Agri Business

WTO and fisheries subsidies: India’s proposal for exempting poor countries gains traction

Amiti Sen New Delhi | Updated on September 18, 2020 Published on September 18, 2020

Some members, however, say the proposed criteria would exempt too many countries from making subsidy cuts

India’s proposal of exempting developing countries with national incomes below a specific threshold level from fishery subsidy cuts at the World Trade Organisation was discussed in details at the on-going negotiations in Geneva with many countries coming out in support while some others opposing it.

“A number of developing countries and coastal economies that supported India’s proposal pointed out that poorer countries needed to continue supporting their artisanal fishers. Some even said that additional subsidies may have to be given as the Covid-19 pandemic had disrupted livelihoods of small fishers,” a Geneva-based trade official told BusinessLine.

WTO members are trying to reach an agreement, over the next few months, on prohibiting ‘harmful’ fisheries subsidies estimated at $14-20.5 billion annually that results in over-fishing and depletion of fish stocks worldwide.

China vs other nations

There is, however, a lot of indecision over exempting developing countries and LDCs from subsidy cuts due to the presence of some large developing countries, especially China, which accounts for the highest catch globally. China is also the largest fisheries subsidising country in the world, providing an estimated annual subsidy of $7.2 billion (compared to total global fisheries subsidies estimated at $35.4 billion).

“To ensure that the China factor does not result in other nations being deprived of the special & differential treatment offered by the WTO to developing countries and LDCs, India came up with its revised proposal earlier this year specifying the category of developing countries that would not be eligible for exemptions,” a Delhi-based trade expert explained.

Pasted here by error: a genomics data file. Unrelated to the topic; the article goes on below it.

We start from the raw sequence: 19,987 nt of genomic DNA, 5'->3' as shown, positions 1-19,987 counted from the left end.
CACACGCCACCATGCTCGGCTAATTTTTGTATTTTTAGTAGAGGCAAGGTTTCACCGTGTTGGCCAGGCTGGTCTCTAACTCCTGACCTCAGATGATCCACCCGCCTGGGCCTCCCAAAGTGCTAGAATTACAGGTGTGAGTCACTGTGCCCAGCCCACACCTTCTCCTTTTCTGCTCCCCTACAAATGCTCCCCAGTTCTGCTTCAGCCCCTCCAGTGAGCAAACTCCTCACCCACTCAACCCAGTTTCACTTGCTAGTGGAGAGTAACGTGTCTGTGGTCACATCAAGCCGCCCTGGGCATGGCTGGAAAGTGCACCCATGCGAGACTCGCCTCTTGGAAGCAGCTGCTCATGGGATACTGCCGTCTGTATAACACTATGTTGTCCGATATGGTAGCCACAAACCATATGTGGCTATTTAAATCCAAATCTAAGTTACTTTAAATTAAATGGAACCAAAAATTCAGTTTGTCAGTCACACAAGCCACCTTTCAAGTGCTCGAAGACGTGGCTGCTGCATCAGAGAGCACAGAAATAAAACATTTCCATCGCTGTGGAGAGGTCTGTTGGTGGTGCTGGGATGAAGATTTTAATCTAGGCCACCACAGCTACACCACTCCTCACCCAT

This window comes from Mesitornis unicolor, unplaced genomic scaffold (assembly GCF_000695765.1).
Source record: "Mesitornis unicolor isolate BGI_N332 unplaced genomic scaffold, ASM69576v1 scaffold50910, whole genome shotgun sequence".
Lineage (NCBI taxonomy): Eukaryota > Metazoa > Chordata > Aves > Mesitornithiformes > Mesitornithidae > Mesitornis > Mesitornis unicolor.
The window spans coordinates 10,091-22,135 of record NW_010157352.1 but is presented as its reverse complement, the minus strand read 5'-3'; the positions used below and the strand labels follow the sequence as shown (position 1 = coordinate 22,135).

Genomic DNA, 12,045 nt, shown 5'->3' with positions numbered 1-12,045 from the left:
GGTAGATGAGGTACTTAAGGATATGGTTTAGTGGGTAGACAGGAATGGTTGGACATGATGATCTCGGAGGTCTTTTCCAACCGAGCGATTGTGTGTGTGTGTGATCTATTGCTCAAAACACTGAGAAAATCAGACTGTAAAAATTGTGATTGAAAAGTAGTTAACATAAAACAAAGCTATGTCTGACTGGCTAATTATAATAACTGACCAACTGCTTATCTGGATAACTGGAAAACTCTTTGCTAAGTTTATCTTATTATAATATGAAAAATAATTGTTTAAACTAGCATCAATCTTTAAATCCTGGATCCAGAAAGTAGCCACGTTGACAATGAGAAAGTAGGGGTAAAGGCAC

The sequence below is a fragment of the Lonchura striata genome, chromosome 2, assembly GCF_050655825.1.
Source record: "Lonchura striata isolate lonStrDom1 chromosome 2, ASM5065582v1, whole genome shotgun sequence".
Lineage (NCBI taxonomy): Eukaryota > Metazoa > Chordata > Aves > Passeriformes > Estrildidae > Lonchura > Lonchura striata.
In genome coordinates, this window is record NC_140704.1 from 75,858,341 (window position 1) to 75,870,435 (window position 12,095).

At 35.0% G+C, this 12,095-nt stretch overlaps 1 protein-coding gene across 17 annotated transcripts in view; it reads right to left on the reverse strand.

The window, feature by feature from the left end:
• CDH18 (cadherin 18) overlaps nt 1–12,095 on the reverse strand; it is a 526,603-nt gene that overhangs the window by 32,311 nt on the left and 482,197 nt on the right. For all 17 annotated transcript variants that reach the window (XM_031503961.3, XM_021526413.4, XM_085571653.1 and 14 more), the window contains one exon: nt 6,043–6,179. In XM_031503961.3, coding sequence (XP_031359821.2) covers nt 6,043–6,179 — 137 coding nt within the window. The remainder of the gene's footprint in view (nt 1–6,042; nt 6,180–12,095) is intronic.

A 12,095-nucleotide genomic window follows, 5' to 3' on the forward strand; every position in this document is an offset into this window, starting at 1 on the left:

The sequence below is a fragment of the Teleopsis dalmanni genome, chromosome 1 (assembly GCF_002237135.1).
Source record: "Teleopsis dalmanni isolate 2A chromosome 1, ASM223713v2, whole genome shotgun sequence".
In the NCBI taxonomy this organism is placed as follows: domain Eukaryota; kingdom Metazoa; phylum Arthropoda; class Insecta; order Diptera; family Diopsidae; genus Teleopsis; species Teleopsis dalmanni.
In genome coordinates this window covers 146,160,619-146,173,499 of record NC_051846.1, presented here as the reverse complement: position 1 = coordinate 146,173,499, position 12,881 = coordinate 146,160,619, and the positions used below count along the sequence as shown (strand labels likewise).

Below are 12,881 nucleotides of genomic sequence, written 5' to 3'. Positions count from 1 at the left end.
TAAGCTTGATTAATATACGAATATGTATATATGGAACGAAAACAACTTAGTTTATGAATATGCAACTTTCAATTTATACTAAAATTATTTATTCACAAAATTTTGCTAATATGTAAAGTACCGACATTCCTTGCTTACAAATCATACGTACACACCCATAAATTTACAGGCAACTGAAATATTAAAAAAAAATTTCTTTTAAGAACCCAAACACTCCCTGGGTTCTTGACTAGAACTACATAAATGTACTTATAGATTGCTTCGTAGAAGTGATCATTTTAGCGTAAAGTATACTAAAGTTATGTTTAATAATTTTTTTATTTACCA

India’s stand

According to India’s proposal, a developing country is not eligible for the exemption if its GNI per capita crosses $5,000 for three consecutive years, has above 2 per cent share in global marine capture, and the share of agriculture, forestry and fishing sectors is less than 10 per cent of its GDP. “The criteria mentioned by India leads to a sure exclusion of China,” the expert said.

In this week’s negotiations at the WTO, some members, however, pointed out that India’s proposal will lead to most developing countries being eligible for exemption from subsidy cuts, according to the trade official in Geneva. This situation is to be avoided as it could go against the objective of protecting marine life, they said.

So far, the US and Australia have been among nations that are opposed to S&DT for developing countries engaged in substantial fishing activities.

At the meeting, some countries also proposed that developing countries could be given a transition period after which they would be required to get rid of their fisheries subsidies.

“For India it is very important that it is allowed to maintain its fisheries subsidies as curtailing the programmes for subsidising fuel, nets and boats for the country’s poor fishers could be a blow for their livelihood,” the expert said.

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Published on September 18, 2020
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